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<<  -- 2 --  Robert Hugill    INTERLINKING RESONANCES


Mendelssohn's Frühlingslied (A Song of Spring, Op 43 No 3) [listen -- track 1, 0:00-1:01] makes a fine start to the recital, in a lively and charmingly refreshing performance which ends with hints of longing. This is followed by one of the best-known pieces on the disc, Grieg's Våren (Last Spring, Op 33 No 2) [listen -- track 2, 0:00-1:21]. Ernman displays her feel for the line of the music to good effect and responds well to the innate musicality of the Norwegian text, giving the whole piece a gently elegiac feel. My only complaint is that the upper register of the piano sounds unfortunately glassy. The next spring song is in a far richer, late romantic idiom, Ottorino Respighi's Il Giardino (The Garden). Ernnam seems a little stiff, I hesitate to suggest that she might be uncomfortable in Italian, and the piano a little too reticent. This is a shame, as Respighi's songs are all too often neglected and deserve to be better known. The final spring song is a setting by Staffan Storm (born 1964) of a text by Strindberg, Ur 'Våren på Djurgården' (From 'Spring on Djurgarden'). Storm professes to find this essay on a loathing for spring 'enormously entertaining', but I found it all rather dour and po faced. It is a very wordy piece, which Storm sets like a baroque scena, but the lack of a parallel text (the English and the Swedish texts are in different booklets) made it tricky to follow. Still, Storm hints at some attractive jazz-influenced rhythms and melodies and Ernman gives a very strong performance.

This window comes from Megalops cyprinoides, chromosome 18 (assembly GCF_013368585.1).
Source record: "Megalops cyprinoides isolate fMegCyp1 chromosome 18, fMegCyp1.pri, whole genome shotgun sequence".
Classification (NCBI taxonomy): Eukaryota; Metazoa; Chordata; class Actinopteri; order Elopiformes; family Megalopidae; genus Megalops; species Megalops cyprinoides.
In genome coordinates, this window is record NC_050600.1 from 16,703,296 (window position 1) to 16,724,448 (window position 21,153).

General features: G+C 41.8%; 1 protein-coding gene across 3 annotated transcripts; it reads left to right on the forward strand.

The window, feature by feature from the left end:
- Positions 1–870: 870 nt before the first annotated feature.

Summer opens with Copland's Emily Dickinson setting Nature, the Gentlest Mother, No 1. Ernman catches the gently elegiac feel of the piece, redolent of Copland at his best depicting his native America, though Ernman's impressive performance is marred by one or two mistakes in her English pronunciation, though her diction is admirable. This is followed by Charles Koechlin's L'ete (Summer), a short piece, full of controlled passion which Ernman works up to an impressive climax. Mahler's Ablösung im Sommer (Change in Summer) is given a well-characterised performance and the Summer group finishes with Förra sommarn (The Summer before) by Hans Gefors (born 1952) in which a young woman remembers previous summers. Gefors uses a tonal, chromatic idiom with hints of jazz and blues to create an atmospheric remembrance of times past ('The loveliest summer's always the one before').

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Copyright © 6 January 2005 Robert Hugill, London UK


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